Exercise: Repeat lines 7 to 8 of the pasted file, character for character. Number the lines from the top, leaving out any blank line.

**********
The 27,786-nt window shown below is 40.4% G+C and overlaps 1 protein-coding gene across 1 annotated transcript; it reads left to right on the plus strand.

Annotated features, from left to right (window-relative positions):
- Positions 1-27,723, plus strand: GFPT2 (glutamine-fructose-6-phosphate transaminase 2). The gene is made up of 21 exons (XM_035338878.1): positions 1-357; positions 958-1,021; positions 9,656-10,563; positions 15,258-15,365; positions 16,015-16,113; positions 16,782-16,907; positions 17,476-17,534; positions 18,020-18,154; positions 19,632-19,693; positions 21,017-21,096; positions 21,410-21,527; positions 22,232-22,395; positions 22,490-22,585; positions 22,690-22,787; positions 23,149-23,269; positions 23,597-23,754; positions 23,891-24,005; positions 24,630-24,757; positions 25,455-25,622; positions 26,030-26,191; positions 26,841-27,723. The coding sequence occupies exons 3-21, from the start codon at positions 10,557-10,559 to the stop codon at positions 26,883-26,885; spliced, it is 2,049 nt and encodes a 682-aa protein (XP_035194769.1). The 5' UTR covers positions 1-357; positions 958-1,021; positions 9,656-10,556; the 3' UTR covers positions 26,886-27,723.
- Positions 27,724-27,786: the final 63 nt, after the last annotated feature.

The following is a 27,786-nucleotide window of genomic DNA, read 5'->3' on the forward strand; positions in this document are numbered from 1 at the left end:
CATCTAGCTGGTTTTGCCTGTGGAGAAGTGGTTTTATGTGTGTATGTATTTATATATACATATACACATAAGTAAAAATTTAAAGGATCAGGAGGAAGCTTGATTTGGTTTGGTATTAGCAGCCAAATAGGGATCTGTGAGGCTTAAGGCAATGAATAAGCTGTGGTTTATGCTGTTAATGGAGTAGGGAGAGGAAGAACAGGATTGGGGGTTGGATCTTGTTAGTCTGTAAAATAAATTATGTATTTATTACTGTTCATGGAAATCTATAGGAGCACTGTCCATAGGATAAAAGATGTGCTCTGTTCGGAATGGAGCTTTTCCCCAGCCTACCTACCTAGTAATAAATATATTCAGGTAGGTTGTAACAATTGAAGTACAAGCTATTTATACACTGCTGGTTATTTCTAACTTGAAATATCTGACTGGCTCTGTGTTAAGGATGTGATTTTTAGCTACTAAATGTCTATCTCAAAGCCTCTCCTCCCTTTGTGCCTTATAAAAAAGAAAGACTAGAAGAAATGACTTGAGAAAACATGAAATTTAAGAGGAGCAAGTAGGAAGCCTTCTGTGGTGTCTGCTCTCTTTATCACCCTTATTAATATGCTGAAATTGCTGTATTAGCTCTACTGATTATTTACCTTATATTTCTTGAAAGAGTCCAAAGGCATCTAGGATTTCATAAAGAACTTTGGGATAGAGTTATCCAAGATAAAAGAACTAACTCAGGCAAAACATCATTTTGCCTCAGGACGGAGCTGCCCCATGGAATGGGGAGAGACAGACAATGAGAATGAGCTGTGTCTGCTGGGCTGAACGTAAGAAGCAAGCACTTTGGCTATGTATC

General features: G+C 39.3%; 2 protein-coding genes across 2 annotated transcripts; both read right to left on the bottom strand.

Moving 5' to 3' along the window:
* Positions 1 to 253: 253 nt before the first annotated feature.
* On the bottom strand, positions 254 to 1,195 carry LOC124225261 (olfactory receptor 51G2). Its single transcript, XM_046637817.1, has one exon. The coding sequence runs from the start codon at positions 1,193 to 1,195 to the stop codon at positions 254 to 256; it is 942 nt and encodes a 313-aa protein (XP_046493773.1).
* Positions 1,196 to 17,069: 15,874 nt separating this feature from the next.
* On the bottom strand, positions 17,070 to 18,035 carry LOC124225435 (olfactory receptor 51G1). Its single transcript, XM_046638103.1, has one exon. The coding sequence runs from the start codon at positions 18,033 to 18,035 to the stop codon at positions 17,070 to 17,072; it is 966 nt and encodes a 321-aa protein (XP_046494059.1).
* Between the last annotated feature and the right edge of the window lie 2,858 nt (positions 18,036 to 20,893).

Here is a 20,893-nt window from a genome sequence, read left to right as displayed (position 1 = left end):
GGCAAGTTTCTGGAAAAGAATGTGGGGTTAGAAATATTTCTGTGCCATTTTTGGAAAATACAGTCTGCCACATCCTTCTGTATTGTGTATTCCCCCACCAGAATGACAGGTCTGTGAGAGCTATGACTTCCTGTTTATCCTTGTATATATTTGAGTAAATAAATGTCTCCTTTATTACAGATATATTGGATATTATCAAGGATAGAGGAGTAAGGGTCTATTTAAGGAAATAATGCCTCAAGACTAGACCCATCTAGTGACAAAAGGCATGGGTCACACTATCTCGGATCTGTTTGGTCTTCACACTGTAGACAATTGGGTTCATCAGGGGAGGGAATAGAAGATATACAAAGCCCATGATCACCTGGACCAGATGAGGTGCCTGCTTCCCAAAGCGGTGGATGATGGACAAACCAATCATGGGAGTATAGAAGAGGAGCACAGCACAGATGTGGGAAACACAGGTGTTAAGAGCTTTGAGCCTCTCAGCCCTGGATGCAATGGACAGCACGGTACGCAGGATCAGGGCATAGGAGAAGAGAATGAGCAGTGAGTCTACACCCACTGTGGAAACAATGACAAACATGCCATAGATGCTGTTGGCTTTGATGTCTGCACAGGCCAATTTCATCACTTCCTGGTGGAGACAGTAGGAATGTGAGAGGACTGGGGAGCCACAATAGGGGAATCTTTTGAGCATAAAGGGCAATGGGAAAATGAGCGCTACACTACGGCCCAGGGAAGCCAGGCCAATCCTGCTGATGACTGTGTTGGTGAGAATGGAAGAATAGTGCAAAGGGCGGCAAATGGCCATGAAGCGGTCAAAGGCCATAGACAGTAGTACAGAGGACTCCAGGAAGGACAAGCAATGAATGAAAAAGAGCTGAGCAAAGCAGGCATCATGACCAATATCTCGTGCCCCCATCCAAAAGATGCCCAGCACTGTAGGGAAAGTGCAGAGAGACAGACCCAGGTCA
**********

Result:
General features: G+C 39.3%; 2 protein-coding genes across 2 annotated transcripts; both read right to left on the bottom strand.

Moving 5' to 3' along the window: